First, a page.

Last weekend, I went to a concert at St. Machar's -- 12th century church in Old Aberdeen -- and listened to the choir Con Anima sing works by Arvo Pärt, Veljo Tormis, Pēteris Vasks, and Per Nørgård. It was magical -- the singers played with the space well, clustering around the pews, so close you could hear their stolen breaths, or stood all at the back of the church in the darkness with candles... when you couldn't see them, it was like the stones themselves were singing. I was introduced to Tormis's Estonian polyphonous lullabies, as well as the work of Nørgård, a Danish composer. I was not as struck by his composition, but his piece -- Aftonland (evening land) -- was based on the words of the Swedish poet Pär Lagerkvist, and they are a wonder. His plainspoken words are autumnal, elegaic, the calm acceptance of dying, ending, slow slip into shadow -- & the eternality of life not in the heavenly Christian sense, but in the good old pagan way of celebrating the beauty of decay: sowing of new seeds in the ground where the dead lie, & the ground is the very flesh of your ancestors. who provide the harvest for you. My heart flutters at the mention of the earth remembering; that's something I've recently be writing about. The earth remembers everything, because everything is of the earth.

(Another absolutely perfect song like this is Smog's Permanent Smile (lyrics here) -- decomposition has never been evoked so eloquently)

leaning sunset trees, north saskatchewan river, edmonton, august 2009

From Aftonland (words by Pär Lagerqvist, selected by Per Nørgård) -- English translation

I.

Some day you will be one of those who lived long ago.
The earth will remember you, just as it remembers the grass and the forests,
the rotting leaves.
Just as the soil remembers,
and just as the mountains remember the winds.
Your peace shall be unending as that of the sea.

and

III.

Let my shadow disappear into yours.
Let me lose myself
under the tall trees,
that themselves lose their crowns in the twilight,
surrendering themselves to the sky and night.

IV.

[...]
Into nocturnal ground you lower
the life which seems laid waste,
like the sower returning
to the earth which he sees open
the harvest that he has gathered.

Wednesday, November 11, 2009

midsummering

saturated light, near the solstice, the river valley, edmonton, june 2009

This was started a long while ago, right about when the photo above was taken, days before summer solstice... but only finished recently. Even though I'm coming to appreciate the Aberdeen landscape -- green woods, sinuous river, smooth sand, the singing of the sea -- I am missing home & the places I've made, the places I am made of.

midsummering


summer in the pines

& there’s sap tang

on quick tongues now,



pulse under lips &

the heat rising from

the slow breathing



of the river: between

the boughs the waxwings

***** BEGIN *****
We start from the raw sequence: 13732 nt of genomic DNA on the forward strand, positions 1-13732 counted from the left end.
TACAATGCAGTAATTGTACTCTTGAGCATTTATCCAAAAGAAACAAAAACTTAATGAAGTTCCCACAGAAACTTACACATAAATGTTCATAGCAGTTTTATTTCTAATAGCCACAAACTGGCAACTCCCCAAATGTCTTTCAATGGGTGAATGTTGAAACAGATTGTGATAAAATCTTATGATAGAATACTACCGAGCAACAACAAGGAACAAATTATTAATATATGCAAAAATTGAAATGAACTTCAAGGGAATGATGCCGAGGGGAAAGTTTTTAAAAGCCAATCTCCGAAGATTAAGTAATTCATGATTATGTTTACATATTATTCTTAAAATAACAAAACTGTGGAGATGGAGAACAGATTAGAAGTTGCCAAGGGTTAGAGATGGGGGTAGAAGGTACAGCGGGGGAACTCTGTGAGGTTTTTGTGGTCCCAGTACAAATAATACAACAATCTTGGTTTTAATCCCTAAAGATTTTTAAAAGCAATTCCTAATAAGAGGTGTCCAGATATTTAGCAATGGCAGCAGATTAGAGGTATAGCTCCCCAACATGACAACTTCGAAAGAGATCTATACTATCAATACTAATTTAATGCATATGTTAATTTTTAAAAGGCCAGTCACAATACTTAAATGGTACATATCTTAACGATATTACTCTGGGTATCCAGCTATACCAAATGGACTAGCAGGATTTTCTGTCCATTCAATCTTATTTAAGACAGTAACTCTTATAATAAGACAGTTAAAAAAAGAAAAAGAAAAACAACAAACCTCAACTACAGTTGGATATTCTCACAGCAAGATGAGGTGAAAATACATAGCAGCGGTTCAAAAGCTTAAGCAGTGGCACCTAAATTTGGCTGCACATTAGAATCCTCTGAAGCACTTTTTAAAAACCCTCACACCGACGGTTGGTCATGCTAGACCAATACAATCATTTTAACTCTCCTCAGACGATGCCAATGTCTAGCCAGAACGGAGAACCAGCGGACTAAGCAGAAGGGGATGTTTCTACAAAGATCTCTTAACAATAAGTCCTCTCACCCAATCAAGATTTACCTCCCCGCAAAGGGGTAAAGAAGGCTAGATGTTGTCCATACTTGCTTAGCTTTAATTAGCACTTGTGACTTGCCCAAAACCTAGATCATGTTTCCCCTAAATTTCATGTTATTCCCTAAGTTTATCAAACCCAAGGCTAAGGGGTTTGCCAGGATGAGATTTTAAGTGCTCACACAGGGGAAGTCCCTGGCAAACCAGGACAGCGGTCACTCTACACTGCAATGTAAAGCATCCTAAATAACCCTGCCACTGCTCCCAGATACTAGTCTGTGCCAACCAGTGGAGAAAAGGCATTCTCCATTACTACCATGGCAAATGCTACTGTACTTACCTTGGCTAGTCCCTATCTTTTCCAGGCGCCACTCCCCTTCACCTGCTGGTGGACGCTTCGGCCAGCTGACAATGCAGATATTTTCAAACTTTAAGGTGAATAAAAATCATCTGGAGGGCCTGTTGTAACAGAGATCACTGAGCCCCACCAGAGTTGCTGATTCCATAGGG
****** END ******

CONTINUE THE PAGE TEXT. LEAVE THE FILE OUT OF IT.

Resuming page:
hover, yellow tailfeathers



bright & sticky as caragana,

fingered sage, tangles in

the thicket of your hair.



summer & the water

below’s a smear of green

mirror, a streak of sweat



trailing a cheekbone,

& these shaking hands

caked in soft clay:



we coax the forest floor,

rustle the brush, push

each other deep



into the earth now,

pressed to a heart’s mossy

membrane, aspen-trembled



backbone. tell the woods:

remember, remember

us, in the spaces between



the roots & dark matter,

feathers & the nesting,

the water, the air.



dwelling on the web.

the waves bringing presents, the beach north of the bridge of don, aberdeen

This is just to say that I am still blogging here -- this is still a home for poems & photos & other intriguing things. But I am also posting here, at Among the Heather, writing mostly about Scotland, where I am studying now.

Thursday, October 15, 2009

against meat, by jonathan safran foer

combine in the wheat fields at the edge of the earth, riverlot 56, september 2009


old goldenrod in a field, riverlot 56, september 2009


If you are reading this, you should next go read this essay, 'Against Meat', by Jonathan Safran Foer. It's an excerpt from a book that'll be appearing later this year -- a well-woven piece regarding the evolution of his ethic of vegetarianism. Being thoughtful about the food I consume is very important to me, and thus so this was especially resonant.

It was truly moving -- he entwines family history and memory with the meanings of food in such a brilliant way. Also, the portrayals of his grandmother make me weep a little. That's my baba, there, the Greatest Chef of all time, & probably the most generous person I've ever known:

My grandmother never set a place for herself at family dinners. Even when there was nothing more to be done — no soup bowls to be topped off, no pots to be stirred or ovens checked — she stayed in the kitchen, like a vigilant guard (or prisoner) in a tower. As far as I could tell, the sustenance she got from the food she made didn’t require her to eat it.